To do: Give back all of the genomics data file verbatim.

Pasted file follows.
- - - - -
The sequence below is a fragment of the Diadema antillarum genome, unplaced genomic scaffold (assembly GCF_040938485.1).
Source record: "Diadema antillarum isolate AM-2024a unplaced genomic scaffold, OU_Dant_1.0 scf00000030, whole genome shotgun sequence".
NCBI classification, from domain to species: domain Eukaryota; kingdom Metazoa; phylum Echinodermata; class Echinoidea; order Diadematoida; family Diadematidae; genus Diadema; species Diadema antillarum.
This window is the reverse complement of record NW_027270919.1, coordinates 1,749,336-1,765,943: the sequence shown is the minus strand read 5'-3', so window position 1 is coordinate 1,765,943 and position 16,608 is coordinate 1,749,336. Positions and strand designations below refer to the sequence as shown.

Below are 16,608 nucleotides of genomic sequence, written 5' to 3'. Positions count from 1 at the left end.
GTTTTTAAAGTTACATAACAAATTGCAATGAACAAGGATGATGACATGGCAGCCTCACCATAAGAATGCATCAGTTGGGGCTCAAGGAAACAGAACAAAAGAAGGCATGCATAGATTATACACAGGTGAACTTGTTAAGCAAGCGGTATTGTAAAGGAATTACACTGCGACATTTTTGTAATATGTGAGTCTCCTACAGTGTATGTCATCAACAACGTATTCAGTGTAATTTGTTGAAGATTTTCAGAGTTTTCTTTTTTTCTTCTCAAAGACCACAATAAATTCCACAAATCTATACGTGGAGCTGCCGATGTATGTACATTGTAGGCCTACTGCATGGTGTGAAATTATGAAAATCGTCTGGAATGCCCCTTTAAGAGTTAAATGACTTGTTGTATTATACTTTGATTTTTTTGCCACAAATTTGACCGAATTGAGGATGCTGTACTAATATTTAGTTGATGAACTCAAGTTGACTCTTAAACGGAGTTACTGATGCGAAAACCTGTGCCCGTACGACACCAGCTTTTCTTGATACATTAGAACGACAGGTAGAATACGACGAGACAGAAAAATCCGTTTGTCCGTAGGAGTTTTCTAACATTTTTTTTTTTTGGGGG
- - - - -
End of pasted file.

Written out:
The sequence below is a fragment of the Diadema antillarum genome, unplaced genomic scaffold (assembly GCF_040938485.1).
Source record: "Diadema antillarum isolate AM-2024a unplaced genomic scaffold, OU_Dant_1.0 scf00000030, whole genome shotgun sequence".
NCBI classification, from domain to species: domain Eukaryota; kingdom Metazoa; phylum Echinodermata; class Echinoidea; order Diadematoida; family Diadematidae; genus Diadema; species Diadema antillarum.
This window is the reverse complement of record NW_027270919.1, coordinates 1,749,336-1,765,943: the sequence shown is the minus strand read 5'-3', so window position 1 is coordinate 1,765,943 and position 16,608 is coordinate 1,749,336. Positions and strand designations below refer to the sequence as shown.

Below are 16,608 nucleotides of genomic sequence, written 5' to 3'. Positions count from 1 at the left end.
GTTTTTAAAGTTACATAACAAATTGCAATGAACAAGGATGATGACATGGCAGCCTCACCATAAGAATGCATCAGTTGGGGCTCAAGGAAACAGAACAAAAGAAGGCATGCATAGATTATACACAGGTGAACTTGTTAAGCAAGCGGTATTGTAAAGGAATTACACTGCGACATTTTTGTAATATGTGAGTCTCCTACAGTGTATGTCATCAACAACGTATTCAGTGTAATTTGTTGAAGATTTTCAGAGTTTTCTTTTTTTCTTCTCAAAGACCACAATAAATTCCACAAATCTATACGTGGAGCTGCCGATGTATGTACATTGTAGGCCTACTGCATGGTGTGAAATTATGAAAATCGTCTGGAATGCCCCTTTAAGAGTTAAATGACTTGTTGTATTATACTTTGATTTTTTTGCCACAAATTTGACCGAATTGAGGATGCTGTACTAATATTTAGTTGATGAACTCAAGTTGACTCTTAAACGGAGTTACTGATGCGAAAACCTGTGCCCGTACGACACCAGCTTTTCTTGATACATTAGAACGACAGGTAGAATACGACGAGACAGAAAAATCCGTTTGTCCGTAGGAGTTTTCTAACATTTTTTTTTTTTGGGGG